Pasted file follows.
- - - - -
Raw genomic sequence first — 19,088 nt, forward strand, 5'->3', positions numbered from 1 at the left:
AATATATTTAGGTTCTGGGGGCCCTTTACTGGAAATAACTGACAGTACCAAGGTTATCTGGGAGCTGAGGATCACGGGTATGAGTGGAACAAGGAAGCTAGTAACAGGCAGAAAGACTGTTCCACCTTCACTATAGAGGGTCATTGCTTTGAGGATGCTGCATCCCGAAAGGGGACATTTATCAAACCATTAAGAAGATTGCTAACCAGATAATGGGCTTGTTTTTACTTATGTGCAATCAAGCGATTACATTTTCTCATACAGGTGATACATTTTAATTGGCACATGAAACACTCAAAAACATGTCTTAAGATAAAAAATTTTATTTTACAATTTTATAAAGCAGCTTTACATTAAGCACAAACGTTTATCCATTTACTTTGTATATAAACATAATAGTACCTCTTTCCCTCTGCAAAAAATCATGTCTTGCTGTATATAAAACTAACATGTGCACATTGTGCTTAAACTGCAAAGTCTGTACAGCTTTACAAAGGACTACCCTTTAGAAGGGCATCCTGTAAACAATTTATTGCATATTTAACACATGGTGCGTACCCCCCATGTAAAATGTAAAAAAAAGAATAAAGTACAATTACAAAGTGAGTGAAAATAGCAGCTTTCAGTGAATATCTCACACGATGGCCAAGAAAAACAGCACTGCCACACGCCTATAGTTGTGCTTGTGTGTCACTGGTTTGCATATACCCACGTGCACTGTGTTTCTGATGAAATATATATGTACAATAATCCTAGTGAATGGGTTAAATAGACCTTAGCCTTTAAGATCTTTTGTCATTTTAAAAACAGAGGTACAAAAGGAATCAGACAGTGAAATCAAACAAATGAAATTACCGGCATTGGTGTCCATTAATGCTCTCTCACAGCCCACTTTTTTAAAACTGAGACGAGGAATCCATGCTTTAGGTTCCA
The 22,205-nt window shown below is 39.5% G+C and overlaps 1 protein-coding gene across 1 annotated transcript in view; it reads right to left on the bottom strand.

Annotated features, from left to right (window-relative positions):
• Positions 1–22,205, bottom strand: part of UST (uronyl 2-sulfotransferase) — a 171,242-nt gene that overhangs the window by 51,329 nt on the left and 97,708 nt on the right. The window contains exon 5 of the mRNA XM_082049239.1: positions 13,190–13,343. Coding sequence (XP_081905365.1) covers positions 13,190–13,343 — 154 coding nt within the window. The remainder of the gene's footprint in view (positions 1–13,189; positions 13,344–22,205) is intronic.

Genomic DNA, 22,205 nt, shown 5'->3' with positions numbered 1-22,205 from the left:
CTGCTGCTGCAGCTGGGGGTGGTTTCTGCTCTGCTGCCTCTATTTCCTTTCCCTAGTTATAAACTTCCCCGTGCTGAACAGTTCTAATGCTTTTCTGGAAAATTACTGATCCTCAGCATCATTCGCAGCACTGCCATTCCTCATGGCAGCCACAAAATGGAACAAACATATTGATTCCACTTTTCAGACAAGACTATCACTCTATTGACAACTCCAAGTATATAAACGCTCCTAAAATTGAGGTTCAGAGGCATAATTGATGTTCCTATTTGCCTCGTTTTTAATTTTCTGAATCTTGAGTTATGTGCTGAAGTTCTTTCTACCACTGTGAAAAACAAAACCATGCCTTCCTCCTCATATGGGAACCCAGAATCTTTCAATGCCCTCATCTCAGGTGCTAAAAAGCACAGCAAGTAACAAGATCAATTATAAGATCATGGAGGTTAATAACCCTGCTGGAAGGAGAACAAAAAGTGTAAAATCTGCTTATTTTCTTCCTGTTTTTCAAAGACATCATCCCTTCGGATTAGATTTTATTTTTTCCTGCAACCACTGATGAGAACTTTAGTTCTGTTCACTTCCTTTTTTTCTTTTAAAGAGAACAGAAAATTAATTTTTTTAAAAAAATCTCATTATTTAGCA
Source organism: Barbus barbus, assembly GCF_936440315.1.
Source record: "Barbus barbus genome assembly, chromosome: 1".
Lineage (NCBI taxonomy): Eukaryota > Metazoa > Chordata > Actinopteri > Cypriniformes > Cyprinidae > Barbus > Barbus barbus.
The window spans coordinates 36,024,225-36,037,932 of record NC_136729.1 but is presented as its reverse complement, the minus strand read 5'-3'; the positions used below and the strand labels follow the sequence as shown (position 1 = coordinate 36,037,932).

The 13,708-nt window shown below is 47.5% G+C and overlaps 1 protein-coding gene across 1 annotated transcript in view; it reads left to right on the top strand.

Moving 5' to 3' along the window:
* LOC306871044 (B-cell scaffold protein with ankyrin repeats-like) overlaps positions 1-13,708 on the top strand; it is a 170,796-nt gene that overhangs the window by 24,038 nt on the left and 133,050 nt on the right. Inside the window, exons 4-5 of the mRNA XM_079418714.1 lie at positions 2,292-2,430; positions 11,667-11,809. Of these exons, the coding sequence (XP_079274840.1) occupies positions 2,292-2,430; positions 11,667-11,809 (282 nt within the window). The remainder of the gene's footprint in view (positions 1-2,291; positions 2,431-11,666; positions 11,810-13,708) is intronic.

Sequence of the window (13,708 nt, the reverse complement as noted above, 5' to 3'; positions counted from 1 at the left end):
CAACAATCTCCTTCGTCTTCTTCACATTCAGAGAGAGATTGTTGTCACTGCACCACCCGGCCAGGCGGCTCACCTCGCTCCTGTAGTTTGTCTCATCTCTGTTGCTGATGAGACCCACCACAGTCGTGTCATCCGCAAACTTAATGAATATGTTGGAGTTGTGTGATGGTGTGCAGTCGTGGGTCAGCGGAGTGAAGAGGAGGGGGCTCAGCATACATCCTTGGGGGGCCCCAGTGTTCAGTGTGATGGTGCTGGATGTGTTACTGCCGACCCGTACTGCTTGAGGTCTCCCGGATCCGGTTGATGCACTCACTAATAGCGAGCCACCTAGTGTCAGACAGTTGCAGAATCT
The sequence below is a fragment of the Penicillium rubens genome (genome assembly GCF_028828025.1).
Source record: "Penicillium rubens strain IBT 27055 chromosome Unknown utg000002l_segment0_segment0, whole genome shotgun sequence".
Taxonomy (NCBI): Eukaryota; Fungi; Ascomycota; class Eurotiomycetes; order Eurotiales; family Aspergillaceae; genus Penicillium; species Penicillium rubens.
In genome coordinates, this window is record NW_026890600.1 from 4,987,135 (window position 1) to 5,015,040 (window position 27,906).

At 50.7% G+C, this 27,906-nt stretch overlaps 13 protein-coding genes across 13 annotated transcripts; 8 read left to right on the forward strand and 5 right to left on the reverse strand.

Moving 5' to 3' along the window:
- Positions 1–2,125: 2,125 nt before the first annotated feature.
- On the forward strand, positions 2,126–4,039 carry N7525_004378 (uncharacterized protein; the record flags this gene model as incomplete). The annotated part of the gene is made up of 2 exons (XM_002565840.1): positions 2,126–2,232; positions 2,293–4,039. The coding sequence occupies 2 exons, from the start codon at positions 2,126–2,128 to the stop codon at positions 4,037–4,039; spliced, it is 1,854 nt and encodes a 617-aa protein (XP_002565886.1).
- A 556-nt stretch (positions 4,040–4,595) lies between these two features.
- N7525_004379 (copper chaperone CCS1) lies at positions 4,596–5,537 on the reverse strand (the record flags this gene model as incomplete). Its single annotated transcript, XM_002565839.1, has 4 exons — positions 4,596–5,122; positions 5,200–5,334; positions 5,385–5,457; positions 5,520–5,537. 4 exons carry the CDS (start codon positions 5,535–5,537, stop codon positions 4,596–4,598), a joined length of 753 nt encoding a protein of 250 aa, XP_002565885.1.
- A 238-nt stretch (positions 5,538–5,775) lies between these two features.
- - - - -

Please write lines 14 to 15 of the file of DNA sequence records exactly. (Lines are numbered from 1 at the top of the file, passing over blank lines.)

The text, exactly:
* LOC306871044 (B-cell scaffold protein with ankyrin repeats-like) overlaps positions 1-13,708 on the top strand; it is a 170,796-nt gene that overhangs the window by 24,038 nt on the left and 133,050 nt on the right. Inside the window, exons 4-5 of the mRNA XM_079418714.1 lie at positions 2,292-2,430; positions 11,667-11,809. Of these exons, the coding sequence (XP_079274840.1) occupies positions 2,292-2,430; positions 11,667-11,809 (282 nt within the window). The remainder of the gene's footprint in view (positions 1-2,291; positions 2,431-11,666; positions 11,810-13,708) is intronic.

Sequence of the window (13,708 nt, the reverse complement as noted above, 5' to 3'; positions counted from 1 at the left end):